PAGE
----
Moby had a number of options after the enormous success of 1999’s Play, none of which would have made all members of his growing legion of critics happy. Some argued he should throw the mainstream another curveball like 1996’s guitar rocker Animal Rights. After all, Play employed the crassest marketing strategy imaginable, selling every cut to advertisers. Moby is known for his vegan views and political consciousness — surely, outraged purists claim, his concessions to a mass audience make him the very definition of a sellout.
But people who cry “sellout” are often trying to hang on to exclusive relationships with their favorite artists, disguising their possessiveness by screaming about integrity. With 18, Moby has made an album that hipster elitists will consider a hostile gesture. It’s a simple, personal record, and its ethereal beauty and plainspoken lyrics — as well as memorable guest appearances by Angie Stone, Sinead O’Connor, Jennifer Price and MC Lyte — will do nothing to drive away the riffraff.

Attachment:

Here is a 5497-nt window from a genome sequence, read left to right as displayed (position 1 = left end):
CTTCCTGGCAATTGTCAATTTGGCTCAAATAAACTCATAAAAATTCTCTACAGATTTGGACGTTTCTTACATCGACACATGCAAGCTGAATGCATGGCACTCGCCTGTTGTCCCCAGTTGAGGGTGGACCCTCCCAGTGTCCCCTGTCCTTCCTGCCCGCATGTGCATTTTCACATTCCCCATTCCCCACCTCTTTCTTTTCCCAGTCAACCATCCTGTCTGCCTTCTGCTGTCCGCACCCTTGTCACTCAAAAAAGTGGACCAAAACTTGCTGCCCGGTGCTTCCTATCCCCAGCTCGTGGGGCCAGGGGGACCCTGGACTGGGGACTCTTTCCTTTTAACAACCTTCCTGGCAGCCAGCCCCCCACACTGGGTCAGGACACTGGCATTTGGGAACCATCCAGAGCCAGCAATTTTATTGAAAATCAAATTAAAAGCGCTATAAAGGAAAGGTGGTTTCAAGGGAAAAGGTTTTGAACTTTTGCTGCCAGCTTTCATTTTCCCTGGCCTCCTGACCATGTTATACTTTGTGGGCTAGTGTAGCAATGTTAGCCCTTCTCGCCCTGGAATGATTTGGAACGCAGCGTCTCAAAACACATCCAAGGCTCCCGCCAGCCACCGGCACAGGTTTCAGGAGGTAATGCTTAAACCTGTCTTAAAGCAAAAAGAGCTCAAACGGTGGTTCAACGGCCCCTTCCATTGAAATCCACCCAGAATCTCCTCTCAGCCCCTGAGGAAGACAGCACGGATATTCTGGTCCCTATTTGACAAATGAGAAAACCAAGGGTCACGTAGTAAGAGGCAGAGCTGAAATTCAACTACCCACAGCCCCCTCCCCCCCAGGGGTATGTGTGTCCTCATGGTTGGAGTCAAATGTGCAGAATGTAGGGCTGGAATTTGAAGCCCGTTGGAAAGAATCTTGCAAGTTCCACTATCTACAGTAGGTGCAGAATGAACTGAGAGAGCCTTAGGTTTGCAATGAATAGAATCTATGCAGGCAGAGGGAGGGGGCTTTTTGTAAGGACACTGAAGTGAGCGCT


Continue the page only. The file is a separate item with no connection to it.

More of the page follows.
Listening to these basic sentiments about the failure of love to transcend the cruelties of this world, it becomes apparent Moby has made a record that has integrity for him. But ethical dilemmas aside, casual music lovers aren’t likely to embrace 18 with as much enthusiasm as its predecessor. Play was absolutely upbeat next to this quiet, deliberately paced set, and its gutbucket blues edge has been traded in for a distancing techno sheen. It takes Moby’s voice at its most raw and heartfelt, on cuts such as “Extreme Ways” and “Sleep Alone,” to bring home the feelings behind this music. 18 will be savaged for superficial and impulsive reasons but also because of one valid flaw — it’s often disappointingly dull.